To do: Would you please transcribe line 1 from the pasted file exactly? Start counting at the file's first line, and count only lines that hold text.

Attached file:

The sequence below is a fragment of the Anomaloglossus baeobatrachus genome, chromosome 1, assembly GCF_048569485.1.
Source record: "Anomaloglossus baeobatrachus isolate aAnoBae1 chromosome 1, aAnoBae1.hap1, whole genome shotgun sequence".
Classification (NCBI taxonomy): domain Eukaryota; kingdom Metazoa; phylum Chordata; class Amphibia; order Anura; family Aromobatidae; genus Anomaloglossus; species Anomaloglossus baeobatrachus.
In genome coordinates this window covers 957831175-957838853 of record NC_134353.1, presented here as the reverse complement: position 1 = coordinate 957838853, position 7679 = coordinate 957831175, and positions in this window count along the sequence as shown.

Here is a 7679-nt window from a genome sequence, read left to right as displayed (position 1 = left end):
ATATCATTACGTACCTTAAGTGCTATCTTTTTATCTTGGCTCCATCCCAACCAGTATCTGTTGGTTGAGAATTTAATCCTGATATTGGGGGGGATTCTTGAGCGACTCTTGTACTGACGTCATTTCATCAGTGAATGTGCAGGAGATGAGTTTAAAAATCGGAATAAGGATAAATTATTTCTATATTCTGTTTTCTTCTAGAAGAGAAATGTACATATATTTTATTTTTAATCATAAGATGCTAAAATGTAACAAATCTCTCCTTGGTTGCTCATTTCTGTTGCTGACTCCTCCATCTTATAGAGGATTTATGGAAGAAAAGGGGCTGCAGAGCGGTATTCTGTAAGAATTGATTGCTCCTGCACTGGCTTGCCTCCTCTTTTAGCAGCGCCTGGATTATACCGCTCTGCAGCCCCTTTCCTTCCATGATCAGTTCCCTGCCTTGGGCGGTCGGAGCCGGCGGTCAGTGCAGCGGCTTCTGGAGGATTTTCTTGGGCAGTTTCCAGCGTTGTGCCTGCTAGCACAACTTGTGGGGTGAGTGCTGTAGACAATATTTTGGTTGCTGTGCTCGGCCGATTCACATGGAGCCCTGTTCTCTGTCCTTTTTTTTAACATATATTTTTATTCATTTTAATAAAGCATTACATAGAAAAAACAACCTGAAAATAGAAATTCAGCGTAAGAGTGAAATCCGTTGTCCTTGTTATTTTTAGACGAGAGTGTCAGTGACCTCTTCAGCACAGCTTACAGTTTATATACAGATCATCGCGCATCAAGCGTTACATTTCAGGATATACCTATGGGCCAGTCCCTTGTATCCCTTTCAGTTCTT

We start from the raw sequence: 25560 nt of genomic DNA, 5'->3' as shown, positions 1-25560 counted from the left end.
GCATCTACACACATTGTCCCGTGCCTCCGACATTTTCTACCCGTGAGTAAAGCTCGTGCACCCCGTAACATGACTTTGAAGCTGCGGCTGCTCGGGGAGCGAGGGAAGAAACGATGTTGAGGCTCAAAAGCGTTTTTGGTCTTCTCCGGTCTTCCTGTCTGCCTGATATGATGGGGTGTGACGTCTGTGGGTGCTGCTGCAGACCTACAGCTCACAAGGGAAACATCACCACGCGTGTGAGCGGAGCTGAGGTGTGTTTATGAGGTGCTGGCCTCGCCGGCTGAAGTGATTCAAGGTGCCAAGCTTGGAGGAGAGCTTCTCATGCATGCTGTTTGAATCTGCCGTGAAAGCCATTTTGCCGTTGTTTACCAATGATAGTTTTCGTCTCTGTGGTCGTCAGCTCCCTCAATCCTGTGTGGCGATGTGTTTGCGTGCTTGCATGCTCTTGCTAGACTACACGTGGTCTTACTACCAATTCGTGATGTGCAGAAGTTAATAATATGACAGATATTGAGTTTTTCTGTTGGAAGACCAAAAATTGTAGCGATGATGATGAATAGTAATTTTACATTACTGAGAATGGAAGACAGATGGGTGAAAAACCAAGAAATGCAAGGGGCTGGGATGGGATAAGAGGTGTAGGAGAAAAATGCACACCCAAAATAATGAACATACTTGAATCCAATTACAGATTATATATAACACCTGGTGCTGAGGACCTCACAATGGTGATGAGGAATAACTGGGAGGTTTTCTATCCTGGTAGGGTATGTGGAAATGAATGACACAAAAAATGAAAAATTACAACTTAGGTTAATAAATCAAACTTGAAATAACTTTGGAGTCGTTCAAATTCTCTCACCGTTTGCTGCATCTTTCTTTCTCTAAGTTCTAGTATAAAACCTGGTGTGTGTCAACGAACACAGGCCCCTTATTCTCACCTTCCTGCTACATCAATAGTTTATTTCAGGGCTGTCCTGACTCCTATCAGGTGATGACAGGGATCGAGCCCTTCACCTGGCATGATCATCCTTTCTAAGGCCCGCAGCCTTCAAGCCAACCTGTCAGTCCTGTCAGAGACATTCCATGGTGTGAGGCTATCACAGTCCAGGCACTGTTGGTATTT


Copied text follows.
The sequence below is a fragment of the Anomaloglossus baeobatrachus genome, chromosome 1, assembly GCF_048569485.1.